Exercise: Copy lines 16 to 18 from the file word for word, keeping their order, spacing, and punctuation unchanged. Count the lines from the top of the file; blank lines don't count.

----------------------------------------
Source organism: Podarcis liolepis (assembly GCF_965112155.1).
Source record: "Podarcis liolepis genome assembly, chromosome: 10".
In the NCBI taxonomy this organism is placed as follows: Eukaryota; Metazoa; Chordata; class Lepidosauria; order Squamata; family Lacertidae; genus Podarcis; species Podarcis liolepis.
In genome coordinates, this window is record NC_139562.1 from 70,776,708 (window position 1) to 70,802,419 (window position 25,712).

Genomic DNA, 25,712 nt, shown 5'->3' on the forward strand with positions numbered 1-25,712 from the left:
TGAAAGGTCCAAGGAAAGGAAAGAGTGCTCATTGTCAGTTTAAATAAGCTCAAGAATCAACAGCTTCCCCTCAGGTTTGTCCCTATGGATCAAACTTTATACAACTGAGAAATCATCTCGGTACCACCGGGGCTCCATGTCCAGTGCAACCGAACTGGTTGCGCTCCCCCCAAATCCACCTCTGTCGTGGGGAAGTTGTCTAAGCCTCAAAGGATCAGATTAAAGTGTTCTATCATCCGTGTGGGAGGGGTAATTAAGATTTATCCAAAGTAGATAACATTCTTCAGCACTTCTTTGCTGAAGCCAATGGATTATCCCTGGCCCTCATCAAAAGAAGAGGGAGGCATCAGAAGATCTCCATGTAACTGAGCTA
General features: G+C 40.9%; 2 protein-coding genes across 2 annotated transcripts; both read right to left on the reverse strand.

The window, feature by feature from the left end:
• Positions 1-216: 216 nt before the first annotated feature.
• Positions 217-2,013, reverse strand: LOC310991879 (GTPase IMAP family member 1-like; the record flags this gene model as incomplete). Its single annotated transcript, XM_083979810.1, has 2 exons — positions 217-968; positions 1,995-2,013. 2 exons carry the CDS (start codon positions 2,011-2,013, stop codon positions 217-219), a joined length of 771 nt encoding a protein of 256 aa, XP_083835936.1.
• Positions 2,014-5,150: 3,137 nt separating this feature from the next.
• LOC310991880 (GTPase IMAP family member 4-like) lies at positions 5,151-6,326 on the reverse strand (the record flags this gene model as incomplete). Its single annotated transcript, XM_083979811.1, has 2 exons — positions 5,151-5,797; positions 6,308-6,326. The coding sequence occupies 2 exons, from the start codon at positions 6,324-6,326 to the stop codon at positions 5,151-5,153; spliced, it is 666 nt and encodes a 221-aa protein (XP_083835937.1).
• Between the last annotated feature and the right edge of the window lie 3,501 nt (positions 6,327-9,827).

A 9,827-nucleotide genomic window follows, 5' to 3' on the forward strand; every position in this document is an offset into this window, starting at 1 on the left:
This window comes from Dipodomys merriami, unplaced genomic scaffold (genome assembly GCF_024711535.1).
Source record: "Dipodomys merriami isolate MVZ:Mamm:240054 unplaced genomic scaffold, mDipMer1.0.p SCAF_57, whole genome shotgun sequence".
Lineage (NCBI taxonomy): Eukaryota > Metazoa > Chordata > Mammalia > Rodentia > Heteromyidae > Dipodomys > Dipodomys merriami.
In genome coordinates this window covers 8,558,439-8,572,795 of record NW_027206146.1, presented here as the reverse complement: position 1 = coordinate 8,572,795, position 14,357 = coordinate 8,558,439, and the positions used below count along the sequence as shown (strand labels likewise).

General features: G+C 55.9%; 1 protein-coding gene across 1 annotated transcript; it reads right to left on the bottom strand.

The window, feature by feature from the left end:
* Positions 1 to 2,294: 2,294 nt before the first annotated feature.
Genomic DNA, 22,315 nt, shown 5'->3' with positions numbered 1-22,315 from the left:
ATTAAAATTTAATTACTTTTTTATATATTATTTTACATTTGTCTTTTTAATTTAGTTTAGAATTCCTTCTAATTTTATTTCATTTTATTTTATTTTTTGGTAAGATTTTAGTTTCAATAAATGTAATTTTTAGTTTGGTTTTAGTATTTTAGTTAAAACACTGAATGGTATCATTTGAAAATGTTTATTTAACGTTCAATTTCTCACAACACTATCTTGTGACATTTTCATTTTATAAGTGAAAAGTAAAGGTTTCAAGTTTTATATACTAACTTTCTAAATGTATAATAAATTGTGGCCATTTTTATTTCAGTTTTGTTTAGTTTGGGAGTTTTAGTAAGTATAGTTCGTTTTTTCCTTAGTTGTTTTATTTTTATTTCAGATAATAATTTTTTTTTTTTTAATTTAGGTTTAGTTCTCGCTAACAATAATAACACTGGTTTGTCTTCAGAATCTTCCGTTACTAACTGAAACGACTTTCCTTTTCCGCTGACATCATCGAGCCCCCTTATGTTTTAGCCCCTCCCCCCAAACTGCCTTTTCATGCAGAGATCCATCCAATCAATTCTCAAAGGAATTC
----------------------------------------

Source record: "Dipodomys merriami isolate MVZ:Mamm:240054 unplaced genomic scaffold, mDipMer1.0.p SCAF_57, whole genome shotgun sequence".
Lineage (NCBI taxonomy): Eukaryota > Metazoa > Chordata > Mammalia > Rodentia > Heteromyidae > Dipodomys > Dipodomys merriami.
In genome coordinates this window covers 8,558,439-8,572,795 of record NW_027206146.1, presented here as the reverse complement: position 1 = coordinate 8,572,795, position 14,357 = coordinate 8,558,439, and the positions used below count along the sequence as shown (strand labels likewise).